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It's a combination of it kicking away from the body and draping to its absolute fullest extent, and stretching more than other cloth when going under the sewing machines.
Sorry to ask — do you mean it isn't sitting upright in the area above the top button (curling down like a piece of paper) ... or that the front of the jacket doesn't fold open cleanly at the front when worn unbuttoned?I’ve wondered, the collar/ button area (not sure of the technical name) of my trucker sort of rolls open at the top very gradually. Is this intentional? Is there a way of somehow pressing the collar to open more crisply (without damaging the fabric which is beautiful, I have the rust/cedar brown, it’s quite a close match to my hair actually if maybe a bit lighter, it has a similar slightly reddish brown that can look almost gold in the right light feeling).
I think the latter of the two scenarios you describe.Sorry to ask — do you mean it isn't sitting upright in the area above the top button (curling down like a piece of paper) ... or that the front of the jacket doesn't fold open cleanly at the front when worn unbuttoned?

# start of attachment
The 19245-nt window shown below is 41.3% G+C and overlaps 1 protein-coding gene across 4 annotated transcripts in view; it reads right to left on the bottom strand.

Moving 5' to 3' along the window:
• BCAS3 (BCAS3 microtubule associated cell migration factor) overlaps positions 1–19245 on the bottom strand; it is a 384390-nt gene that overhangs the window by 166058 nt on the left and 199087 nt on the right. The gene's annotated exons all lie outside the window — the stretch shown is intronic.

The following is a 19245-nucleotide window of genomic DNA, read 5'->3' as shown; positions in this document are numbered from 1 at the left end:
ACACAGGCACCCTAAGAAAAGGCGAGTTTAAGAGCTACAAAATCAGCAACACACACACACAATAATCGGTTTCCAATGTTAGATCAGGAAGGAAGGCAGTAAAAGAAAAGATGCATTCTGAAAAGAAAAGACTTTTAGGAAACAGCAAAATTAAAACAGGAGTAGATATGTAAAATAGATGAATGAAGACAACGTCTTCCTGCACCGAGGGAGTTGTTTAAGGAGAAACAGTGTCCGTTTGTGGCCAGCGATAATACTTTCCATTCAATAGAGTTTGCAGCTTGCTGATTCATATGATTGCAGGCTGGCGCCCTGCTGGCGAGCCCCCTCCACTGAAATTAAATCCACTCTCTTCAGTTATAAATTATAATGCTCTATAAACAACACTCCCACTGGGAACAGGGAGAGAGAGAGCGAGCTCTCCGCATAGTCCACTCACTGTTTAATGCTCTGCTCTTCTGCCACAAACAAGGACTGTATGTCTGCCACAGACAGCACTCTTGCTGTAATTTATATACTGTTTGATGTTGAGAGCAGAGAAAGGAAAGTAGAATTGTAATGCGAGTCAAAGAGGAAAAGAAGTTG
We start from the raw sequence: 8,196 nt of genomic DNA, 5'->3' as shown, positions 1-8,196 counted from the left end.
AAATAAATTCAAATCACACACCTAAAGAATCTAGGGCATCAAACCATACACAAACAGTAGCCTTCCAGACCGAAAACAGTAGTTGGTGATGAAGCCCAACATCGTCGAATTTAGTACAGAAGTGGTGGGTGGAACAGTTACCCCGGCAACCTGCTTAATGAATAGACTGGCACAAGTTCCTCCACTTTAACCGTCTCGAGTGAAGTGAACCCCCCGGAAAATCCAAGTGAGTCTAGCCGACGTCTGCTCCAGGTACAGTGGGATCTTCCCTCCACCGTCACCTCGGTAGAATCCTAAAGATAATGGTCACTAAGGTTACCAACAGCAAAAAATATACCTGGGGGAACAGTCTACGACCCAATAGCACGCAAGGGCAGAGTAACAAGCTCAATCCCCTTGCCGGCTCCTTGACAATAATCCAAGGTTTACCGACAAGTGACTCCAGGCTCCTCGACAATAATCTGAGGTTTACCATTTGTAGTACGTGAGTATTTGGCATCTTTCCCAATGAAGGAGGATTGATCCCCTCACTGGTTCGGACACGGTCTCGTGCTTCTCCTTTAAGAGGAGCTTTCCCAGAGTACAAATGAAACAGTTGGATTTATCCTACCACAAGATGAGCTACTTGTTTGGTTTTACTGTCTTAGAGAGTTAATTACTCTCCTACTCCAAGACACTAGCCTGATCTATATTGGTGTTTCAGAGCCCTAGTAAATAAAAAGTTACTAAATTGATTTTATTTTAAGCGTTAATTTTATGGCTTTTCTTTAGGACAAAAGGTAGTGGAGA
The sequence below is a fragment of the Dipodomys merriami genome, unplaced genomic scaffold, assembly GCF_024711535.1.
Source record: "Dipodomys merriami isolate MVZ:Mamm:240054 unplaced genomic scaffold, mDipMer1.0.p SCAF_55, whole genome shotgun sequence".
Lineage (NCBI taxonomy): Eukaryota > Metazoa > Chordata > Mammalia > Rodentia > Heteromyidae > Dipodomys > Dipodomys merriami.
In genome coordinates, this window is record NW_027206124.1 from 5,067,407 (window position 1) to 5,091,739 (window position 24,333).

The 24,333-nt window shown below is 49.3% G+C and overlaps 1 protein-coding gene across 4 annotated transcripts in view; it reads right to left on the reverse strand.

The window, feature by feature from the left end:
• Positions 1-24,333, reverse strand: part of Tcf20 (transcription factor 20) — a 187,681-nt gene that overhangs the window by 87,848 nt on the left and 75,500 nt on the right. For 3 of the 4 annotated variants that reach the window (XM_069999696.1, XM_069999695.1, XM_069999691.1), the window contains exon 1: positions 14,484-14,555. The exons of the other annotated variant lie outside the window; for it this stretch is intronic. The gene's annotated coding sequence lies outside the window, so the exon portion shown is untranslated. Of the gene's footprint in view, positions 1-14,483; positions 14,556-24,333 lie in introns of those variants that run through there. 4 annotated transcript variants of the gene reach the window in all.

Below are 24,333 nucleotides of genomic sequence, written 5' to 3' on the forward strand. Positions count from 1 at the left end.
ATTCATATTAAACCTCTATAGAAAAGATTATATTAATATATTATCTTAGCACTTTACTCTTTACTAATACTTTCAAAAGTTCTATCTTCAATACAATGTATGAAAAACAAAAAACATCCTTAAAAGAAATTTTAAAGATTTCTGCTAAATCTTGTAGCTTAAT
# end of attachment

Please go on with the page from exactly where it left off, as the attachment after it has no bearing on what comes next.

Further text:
Either way, you could try ironing it with plenty of steam. Then, while it is cooling and drying (as the steam evaporates and a few minutes afterwards, while the cloth is damp) holding it in the position you want.
The reason I say to hold it after steaming is that the fibres are softened and opened with the steam, and will slowly firm up as they cool. If you hold it, they'll firm up in the position you want.
Careful when you do this because the brass buttons will get hot.
Or taking it to a dry-cleaner to have the area steamed and pressed. But in my experience, unless they take real pride in their work, they're going to look at you funny if you ask them to "hold the area while it cools".
Use a hand held steamer. I know it sounds dangerous but you only need to make it soften up a bit to reform the collar. I used a hand held one on the balmacaan placket to straighten it out. Dont use an iron to press on the cord though.I think the latter of the two scenarios you describe.
It’s not a problem really, I’m not really confident enough to take an iron to the corduroy it’s so pretty.
These look wonderful! What season or temperatures would these be appropriate for?Handheld steamers — every home should have one!
In other news, the field trousers are starting, I think, to come into their own, and come out from the shadow of the old proper trousers. These are made with cotton duck from Lancashire. It's a little heavier and more coarse and more crisp than the cotton panama used for the slim trousers a few weeks back, but very much the same sort of cloth.
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It's one of those fabrics which shows off the lines of the design, I think, with all the panels and suchlike.
I'd say they're suitable for all the same climates and conditions as a pair of mid-weight jeans.These look wonderful! What season or temperatures would these be appropriate for?